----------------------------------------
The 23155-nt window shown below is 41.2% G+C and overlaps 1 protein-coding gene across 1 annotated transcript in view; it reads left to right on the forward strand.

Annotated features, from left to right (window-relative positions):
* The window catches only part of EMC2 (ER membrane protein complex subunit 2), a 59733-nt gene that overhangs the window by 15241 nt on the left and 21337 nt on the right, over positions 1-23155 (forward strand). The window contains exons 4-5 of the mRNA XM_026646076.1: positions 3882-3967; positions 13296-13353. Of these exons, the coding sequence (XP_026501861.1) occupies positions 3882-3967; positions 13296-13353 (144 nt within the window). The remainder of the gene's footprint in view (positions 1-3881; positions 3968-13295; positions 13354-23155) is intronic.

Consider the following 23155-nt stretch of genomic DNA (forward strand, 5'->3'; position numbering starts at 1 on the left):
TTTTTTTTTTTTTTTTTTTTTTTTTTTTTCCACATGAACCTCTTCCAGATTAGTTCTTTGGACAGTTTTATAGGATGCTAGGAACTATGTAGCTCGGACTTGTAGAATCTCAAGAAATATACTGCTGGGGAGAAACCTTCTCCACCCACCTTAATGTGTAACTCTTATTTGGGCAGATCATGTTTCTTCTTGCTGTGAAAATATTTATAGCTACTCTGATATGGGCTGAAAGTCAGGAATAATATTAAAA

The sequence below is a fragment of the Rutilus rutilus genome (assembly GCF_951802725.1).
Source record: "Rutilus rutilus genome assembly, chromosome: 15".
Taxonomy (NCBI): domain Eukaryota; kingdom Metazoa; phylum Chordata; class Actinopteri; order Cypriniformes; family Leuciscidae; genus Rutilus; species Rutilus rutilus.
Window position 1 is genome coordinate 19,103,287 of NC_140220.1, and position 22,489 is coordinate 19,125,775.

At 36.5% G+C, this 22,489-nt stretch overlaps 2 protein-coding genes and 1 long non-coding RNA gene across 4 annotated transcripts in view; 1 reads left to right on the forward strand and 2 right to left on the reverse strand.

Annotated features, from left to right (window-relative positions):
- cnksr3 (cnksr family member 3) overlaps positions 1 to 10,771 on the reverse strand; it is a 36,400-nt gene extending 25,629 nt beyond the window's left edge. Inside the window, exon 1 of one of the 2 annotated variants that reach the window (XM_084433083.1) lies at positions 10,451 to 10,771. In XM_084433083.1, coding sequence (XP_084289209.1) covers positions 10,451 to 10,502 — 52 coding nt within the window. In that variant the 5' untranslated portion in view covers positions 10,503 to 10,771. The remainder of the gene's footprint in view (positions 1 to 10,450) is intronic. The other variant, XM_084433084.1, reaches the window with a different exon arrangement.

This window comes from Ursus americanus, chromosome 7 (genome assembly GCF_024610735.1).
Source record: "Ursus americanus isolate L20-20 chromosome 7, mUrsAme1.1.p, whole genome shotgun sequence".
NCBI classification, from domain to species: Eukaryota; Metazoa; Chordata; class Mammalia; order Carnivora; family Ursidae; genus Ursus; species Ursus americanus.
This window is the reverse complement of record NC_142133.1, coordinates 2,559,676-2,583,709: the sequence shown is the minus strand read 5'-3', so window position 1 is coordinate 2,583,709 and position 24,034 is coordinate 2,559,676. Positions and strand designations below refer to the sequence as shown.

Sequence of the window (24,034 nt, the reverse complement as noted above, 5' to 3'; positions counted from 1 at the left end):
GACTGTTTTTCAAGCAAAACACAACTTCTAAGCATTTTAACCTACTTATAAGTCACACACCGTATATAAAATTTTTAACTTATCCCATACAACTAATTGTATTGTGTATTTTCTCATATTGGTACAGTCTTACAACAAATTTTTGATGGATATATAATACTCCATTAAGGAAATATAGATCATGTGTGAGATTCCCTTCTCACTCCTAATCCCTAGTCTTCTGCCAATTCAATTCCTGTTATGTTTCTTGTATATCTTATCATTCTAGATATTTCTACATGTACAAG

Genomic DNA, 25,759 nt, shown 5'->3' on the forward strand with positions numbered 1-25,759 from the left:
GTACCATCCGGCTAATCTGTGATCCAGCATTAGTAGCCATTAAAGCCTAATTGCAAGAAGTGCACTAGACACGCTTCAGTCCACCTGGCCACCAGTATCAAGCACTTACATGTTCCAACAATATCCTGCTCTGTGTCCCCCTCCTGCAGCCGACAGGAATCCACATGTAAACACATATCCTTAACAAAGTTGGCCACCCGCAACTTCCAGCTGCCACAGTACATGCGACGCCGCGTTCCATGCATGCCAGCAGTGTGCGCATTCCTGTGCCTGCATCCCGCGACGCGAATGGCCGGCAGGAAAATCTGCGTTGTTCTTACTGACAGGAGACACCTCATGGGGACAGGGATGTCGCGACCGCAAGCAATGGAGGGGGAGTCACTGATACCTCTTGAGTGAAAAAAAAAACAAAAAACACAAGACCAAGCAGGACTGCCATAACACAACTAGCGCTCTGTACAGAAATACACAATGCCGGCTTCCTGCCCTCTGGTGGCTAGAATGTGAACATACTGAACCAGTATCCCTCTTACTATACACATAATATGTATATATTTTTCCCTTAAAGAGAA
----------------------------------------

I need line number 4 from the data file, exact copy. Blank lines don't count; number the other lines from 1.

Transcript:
Consider the following 23155-nt stretch of genomic DNA (forward strand, 5'->3'; position numbering starts at 1 on the left):